7. Is there a moral order to the literary universe of The Godfather? Does the book represent Good and Evil as absolute values, or impractical ideals in a world that is inherently flawed?

I think the reason why the book made millions and was so popular was because it is based on the assumption that these men were rising above the law, making their own "good". Only the truly ruthlessly crazily violent Luca Brasi and Al Neri were considered somewhat evil. They were an evil that could be controlled with the right leader. Other than that there were some horrible acts you had to do for the greater good....Even the family was a relative term when it came time to make difficult decisions....ultimately Connie's husband was not family.

8. “…There are things that have to be done and you do them and you never talk about them. You don’t try to justify them. They can’t be justified. You just do them. Then you forget it.”

“Michael was not yet the man his father was…[he] still was not that confident of his right, still feared being unjust, still worried about that fraction of an uncertainty…”

What do the above statements reveal about the concept of leadership expressed in this book? Is it necessary or acceptable that those who wield enormous power over others should never question their own actions? If self-assurance is key to inspiring confidence in others, to what extent would any evidence of self-doubt undermine their authority?

In the real world, I have always felt that a touch of self-doubt makes you human and gives you a touch of vulnerability that will cause others to be empathic. However, in this make believe world, the Don never expressed self doubt and he was the ultimate leader in this world. The Don's self assurance is part of what makes people follow him, they simply trust that he knows what he is doing because he himself trusts that he knows what he is doing.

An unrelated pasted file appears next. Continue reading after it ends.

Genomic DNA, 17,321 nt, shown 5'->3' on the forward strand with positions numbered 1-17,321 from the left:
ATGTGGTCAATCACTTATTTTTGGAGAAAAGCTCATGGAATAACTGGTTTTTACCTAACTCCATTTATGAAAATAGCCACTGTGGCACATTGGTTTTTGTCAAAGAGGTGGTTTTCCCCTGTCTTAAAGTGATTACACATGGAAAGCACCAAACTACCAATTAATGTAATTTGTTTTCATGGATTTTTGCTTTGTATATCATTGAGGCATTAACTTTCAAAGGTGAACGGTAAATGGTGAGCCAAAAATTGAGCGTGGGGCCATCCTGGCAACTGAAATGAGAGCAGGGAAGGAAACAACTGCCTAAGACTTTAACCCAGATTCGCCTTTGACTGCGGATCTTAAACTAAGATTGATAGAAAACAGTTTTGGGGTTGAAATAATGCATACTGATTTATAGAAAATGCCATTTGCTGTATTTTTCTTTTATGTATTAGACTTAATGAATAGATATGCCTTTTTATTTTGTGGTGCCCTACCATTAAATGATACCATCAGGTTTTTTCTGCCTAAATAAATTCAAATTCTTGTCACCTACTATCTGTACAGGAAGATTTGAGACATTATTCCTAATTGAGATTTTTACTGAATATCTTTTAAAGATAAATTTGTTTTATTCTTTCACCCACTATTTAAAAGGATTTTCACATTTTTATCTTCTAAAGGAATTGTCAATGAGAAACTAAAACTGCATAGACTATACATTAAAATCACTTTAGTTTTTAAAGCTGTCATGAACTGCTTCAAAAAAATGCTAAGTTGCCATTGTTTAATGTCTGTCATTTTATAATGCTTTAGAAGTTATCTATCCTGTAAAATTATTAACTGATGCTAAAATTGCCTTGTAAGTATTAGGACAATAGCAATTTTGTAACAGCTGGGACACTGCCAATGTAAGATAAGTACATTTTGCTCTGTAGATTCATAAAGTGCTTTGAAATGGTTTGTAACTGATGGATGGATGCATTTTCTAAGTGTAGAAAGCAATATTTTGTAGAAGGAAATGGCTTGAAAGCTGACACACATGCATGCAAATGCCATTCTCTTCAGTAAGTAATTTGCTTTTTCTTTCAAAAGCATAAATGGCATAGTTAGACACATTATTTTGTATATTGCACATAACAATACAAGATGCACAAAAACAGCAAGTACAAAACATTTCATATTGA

9. Did you see the climax coming, or did it take you by surprise? Could the same results have been achieved by different means? Can there ever be forgiveness among people like these, or would it only be interpreted as weakness?

Well, having seen the movies, the climax was not a surprise although it is different than in the movies. One of the strengths of the book is that it leads you to believe that there was only ever one way this could all go...instead of feeling disgusted, I felt that that was the proper ending for the book. It kept it in the realm of the modern myth of the gangster.

10. How faithful have the Godfather movies been to the vision of Puzo? How do they differ? What are the strengths and weaknesses of the literary and cinematic versions?

I felt that the movies were superior because one could visually portray a more subtle nuance to the dialogues...you capture the cold anger and hot fear without having to describe it in pulp language. The movies take the Puzo's main characters and builds the same mythos, the poor gangsters who must do what needs to be done to support their families. We fall for Al Pacino rather than feeling horrified by him. However, there is enough horror to keep your interest peaked. He is the ultimate "bad boy". The movie edits out all the side stories, it makes the women more real by virtue of showing you their full beings. The movies are also simply masterfully done. It is cinema at its finest, while Puzo's book is not literature at its finest.


Diane  | 2047 comments Gail wrote: "1. Is this book a rampant glorification of violence, of the end justifying the means? Discuss.

I think there was a glorification of violence in this book in that there is a set of values presented..."